- Published on Monday, 11 June 2012 22:50
By Daniel Perez
UTEP News Service
How better to bring the family together than a traditional summer picnic. When it comes to The University of Texas at El Paso alumni family, make that scores of picnics scattered across the country with a guest list that numbers in the thousands.
Members of the UTEP Alumni Association, organizers of the first national UTEP Alumni “Pick-Nic” on July 14, hope that many former students and their families will attend one of the many events planned from coast to coast and border to border.
In early June, volunteers in 20 communities around the U.S. had begun to plan events to bring UTEP alumni together. The goal is to create a framework and build on it so the annual picnics scheduled for the second Saturday of July will become popular “can’t miss” events.
Among those who have volunteered to lead a picnic is Alex Muñoz, a 2011 graduate who is an investment banking analyst with JP Morgan Chase in New York. He said the initial plan is to celebrate with pizza in the Sheep Meadows section of Central Park.
“I have a deep appreciation and passion for my University,” he said. “UTEP has grown tremendously and I’m sure that alumni will be excited to learn and share all that is happening at UTEP.”
Muñoz, who served as president of the Student Government Association in 2009-10, said he continues to receive feedback from some of the 620-plus UTEP alumni in the New York area who are excited about the picnic. He said he looks forward to a great turnout.
Picnic leaders will get a UTEP cooler filled with picnic supplies such as cups, drink cozies, a tablecloth, and plates, napkins and plastic cutlery in orange and blue. The kits also will include a flying disc and beach ball for entertainment, as well as an alumni banner, nametags and UTEP tattoos.
The UTEP Alumni Association will reimburse hosts for the price of the hamburgers and hot dogs (and will consider other options such as in the case of the New York pizza party). Participants are asked to bring associated items such as buns, condiments, salads, drinks and desserts.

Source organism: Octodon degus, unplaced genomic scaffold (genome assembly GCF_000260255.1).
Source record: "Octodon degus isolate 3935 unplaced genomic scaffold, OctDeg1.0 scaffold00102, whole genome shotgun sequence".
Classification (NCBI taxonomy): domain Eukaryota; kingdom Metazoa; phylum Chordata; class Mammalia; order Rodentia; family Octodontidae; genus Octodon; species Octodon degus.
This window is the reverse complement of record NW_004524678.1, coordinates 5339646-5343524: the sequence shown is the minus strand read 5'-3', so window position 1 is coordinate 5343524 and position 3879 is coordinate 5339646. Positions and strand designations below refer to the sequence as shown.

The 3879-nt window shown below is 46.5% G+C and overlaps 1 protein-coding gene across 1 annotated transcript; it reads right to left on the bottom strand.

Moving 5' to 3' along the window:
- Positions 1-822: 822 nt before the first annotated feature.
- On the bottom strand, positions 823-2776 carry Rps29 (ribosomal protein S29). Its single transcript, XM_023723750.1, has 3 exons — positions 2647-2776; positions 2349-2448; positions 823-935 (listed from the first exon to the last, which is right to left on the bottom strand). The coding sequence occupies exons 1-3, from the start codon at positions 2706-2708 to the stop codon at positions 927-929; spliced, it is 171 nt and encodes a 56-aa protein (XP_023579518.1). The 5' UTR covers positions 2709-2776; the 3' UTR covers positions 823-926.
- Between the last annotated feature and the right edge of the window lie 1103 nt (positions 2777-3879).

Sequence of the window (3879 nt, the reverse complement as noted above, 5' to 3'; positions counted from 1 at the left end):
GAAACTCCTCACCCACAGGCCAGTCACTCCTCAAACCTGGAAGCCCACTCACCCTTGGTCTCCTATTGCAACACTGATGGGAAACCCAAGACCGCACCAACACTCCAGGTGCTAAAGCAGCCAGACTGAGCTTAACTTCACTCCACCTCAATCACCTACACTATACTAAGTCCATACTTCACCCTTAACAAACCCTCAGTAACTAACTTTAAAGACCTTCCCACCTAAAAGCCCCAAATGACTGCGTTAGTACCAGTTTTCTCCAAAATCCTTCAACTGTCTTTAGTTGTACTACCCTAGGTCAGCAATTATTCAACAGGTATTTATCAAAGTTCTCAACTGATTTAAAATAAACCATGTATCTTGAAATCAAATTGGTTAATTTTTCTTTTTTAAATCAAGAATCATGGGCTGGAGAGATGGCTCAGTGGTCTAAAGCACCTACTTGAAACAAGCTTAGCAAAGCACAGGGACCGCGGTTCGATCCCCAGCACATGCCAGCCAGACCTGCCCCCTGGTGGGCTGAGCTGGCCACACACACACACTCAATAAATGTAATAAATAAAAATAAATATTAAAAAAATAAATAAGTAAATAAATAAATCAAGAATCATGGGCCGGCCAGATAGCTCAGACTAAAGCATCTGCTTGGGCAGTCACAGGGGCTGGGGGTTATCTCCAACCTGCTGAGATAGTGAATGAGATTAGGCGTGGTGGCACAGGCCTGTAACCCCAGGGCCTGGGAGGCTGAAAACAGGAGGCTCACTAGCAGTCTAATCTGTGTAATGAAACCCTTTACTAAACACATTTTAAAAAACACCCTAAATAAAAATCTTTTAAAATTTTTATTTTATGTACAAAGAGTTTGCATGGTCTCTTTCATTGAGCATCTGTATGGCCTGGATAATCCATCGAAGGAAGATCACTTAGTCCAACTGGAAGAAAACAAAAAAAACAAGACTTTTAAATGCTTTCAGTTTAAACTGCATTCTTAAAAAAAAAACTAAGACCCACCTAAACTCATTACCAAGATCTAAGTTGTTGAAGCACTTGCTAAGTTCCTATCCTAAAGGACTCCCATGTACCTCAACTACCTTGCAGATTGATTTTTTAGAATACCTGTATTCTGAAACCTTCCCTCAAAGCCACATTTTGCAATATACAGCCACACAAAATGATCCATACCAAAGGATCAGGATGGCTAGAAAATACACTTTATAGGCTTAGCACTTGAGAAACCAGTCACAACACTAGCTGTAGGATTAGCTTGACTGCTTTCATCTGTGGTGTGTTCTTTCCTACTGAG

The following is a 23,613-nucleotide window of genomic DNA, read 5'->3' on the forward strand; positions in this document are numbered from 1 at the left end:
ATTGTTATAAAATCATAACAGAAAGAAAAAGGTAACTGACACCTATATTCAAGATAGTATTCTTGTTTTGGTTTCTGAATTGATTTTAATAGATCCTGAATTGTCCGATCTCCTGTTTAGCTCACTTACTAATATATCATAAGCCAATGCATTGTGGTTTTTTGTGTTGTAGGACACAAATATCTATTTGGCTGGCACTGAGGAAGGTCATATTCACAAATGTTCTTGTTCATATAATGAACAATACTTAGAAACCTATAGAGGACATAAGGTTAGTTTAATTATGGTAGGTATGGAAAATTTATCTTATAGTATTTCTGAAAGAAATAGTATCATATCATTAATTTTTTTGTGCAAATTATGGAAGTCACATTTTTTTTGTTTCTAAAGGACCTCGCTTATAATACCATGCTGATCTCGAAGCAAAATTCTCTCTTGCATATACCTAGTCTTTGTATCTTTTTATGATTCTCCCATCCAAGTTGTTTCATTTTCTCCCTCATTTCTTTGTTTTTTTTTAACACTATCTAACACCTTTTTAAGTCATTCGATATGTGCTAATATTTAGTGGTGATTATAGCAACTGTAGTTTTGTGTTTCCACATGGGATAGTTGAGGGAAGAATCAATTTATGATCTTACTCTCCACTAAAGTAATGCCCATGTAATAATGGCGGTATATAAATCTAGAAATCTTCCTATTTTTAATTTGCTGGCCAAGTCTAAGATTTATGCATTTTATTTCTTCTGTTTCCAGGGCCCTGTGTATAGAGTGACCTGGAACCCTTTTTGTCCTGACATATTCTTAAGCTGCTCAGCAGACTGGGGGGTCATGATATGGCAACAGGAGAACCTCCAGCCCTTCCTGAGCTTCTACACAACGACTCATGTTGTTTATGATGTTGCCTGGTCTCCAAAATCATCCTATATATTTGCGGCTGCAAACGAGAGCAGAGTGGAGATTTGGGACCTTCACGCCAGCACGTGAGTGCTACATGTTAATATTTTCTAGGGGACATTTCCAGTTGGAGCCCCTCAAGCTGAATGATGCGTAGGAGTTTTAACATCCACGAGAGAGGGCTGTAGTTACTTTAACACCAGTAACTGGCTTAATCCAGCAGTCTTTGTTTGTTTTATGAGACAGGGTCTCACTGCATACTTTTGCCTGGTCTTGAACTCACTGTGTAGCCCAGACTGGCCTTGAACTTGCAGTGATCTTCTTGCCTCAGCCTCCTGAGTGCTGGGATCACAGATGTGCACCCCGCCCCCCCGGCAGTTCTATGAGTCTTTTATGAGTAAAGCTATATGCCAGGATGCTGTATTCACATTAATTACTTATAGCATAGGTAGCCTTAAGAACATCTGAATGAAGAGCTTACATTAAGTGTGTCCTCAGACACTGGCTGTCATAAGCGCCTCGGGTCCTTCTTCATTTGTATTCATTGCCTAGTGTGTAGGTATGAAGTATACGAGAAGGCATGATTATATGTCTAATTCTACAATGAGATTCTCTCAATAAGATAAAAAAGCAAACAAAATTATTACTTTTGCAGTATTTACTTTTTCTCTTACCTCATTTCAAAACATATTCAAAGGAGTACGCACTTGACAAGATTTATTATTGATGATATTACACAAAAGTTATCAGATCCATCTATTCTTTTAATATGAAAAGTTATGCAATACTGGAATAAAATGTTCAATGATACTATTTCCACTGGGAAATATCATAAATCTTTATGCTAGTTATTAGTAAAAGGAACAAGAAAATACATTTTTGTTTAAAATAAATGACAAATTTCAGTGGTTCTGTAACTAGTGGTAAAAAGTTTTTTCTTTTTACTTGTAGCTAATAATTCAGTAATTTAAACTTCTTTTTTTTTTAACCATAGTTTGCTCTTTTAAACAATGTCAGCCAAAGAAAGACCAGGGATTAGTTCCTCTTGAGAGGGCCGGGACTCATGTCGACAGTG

The association is asking Pick-Nic goers to email photos from their activities to be posted on the event’s website.
“Wherever you are, we will help you. The picnic can be as elaborate as you want to make it,” said Elizabeth Claudio, coordinator for membership and marketing. “We just want people to show up and enjoy themselves. Our goal is to increase the collegiality of the Miner family.”
Prospective picnic hosts should contact the Alumni Association as soon as possible. The only criterion is to be an alumnus who wants to be part of something special. Once approved, the volunteer’s name and contact information will be posted on the association’s picnic web site. Others can then visit the site, input their location and find the closest party in their area.
Richard Daniel, Ph.D., associate vice president for university advancement and special projects, emphasized that he is just as interested in small picnics as the larger ones because they help build the alumni network. He also stressed that “Pick-Nic” hosts are not obligated to remain in charge for future events. He added that one of his hopes is that the event generates the kind of enthusiasm that could lead to additional alumni chapters around the country.
“We have two years to mobilize our alumni outside El Paso,” Daniel said. “We want to get the Miner Nation as involved as possible as we prepare for UTEP’s upcoming Centennial Celebration in 2014.”